# Directional figure eight

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Directional figure eight
Names Directional figure eight, Inline figure-eight loop
Category Loop
ABoK #1058
Loop up
Loop down
The directional figure eight should be tied in one way or the other depending on which way the loop will be loaded.

The directional figure eight (a.k.a. inline figure-eight loop) is a loop knot. It is a knot that can be made on the bight. The loop must only be loaded in the correct direction or the knot may fail. It is useful on a hauling line to create loops that can be used as handholds. It also provides a place to attach a Z-Drag to the line when prusiks are unavailable.

A knot is an intentional complication in cordage which may be useful or decorative. Practical knots may be classified as hitches, bends, splices, or knots. A hitch fastens a rope to another object; a bend unites two rope ends; a splice is a multi-strand bend or loop. A knot in the strictest sense serves as a stopper or knob at the end of a rope to keep that end from slipping through a grommet or eye. Knots have excited interest since ancient times for their practical uses, as well as their topological intricacy, studied in the area of mathematics known as knot theory.

In knot tying, a bight is a curved section or slack part between the two ends of a rope, string, or yarn. A knot that can be tied using only the bight of a rope, without access to the ends, is described as in the bight. The term "bight" is also used in a more specific way when describing Turk's head knots, indicating how many repetitions of braiding are made in the circuit of a given knot.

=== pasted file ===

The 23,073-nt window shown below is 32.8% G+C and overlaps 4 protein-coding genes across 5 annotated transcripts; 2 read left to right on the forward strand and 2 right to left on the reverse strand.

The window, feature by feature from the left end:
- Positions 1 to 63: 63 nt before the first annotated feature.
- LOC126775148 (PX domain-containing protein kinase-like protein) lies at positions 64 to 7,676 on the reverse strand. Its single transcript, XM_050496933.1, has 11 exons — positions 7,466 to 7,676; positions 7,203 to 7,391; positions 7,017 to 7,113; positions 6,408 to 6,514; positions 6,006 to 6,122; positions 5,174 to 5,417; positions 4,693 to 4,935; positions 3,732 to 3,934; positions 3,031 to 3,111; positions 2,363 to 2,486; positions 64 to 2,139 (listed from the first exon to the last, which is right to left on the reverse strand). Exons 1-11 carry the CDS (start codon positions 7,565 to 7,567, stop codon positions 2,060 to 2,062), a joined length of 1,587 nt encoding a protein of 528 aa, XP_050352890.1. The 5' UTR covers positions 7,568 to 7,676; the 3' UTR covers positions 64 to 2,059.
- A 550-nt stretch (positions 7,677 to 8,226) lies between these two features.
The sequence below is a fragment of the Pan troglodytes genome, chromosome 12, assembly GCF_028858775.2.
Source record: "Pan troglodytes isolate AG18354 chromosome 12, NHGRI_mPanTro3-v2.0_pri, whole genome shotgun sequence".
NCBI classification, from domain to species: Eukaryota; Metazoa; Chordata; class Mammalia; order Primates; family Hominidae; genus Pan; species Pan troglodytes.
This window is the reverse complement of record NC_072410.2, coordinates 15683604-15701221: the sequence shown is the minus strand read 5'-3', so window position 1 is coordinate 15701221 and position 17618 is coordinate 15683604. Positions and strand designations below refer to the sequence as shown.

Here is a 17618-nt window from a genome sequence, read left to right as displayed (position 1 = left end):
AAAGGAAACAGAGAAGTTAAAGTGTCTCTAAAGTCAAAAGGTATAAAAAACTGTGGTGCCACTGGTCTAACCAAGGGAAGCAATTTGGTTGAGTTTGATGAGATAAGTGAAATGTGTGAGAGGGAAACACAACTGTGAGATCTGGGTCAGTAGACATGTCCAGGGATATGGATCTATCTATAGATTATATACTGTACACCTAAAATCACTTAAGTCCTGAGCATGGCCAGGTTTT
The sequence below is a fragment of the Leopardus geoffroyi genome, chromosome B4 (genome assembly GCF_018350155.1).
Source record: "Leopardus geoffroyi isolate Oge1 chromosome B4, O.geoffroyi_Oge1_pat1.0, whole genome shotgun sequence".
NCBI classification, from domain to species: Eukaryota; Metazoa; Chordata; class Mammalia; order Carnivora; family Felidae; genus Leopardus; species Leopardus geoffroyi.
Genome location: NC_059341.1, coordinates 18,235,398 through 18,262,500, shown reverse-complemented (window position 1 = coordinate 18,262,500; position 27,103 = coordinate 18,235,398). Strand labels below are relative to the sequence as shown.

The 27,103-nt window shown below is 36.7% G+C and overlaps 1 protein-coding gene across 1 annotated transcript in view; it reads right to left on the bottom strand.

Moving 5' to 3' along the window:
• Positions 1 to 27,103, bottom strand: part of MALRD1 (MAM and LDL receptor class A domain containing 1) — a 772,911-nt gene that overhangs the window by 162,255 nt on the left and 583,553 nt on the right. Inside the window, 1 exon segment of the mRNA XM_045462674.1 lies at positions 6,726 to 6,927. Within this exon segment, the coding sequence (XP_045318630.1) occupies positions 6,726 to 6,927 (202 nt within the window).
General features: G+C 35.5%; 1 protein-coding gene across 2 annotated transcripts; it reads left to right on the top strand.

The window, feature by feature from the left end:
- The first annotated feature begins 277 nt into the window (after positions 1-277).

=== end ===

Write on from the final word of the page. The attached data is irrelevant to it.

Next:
A Prusik is a friction hitch or knot used to attach a loop of cord around a rope, applied in climbing, canyoneering, mountaineering, caving, rope rescue, ziplining, and by arborists. The term Prusik is a name for both the loops of cord and the hitch, and the verb is "to prusik". More casually, the term is used for any friction hitch or device that can grab a rope. The word is often misspelled as Prussik, Prussick or Prussic, as it is a homophone with the term prussic acid.

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The bowline is an ancient and simple knot used to form a fixed "eye" at the end of a rope. It has the virtues of being both easy to tie and untie; most notably, it is easy to untie after being subjected to a load. The bowline is sometimes referred to as King of the knots because of its importance. Along with the sheet bend and the clove hitch, the bowline is often considered one of the most essential knots.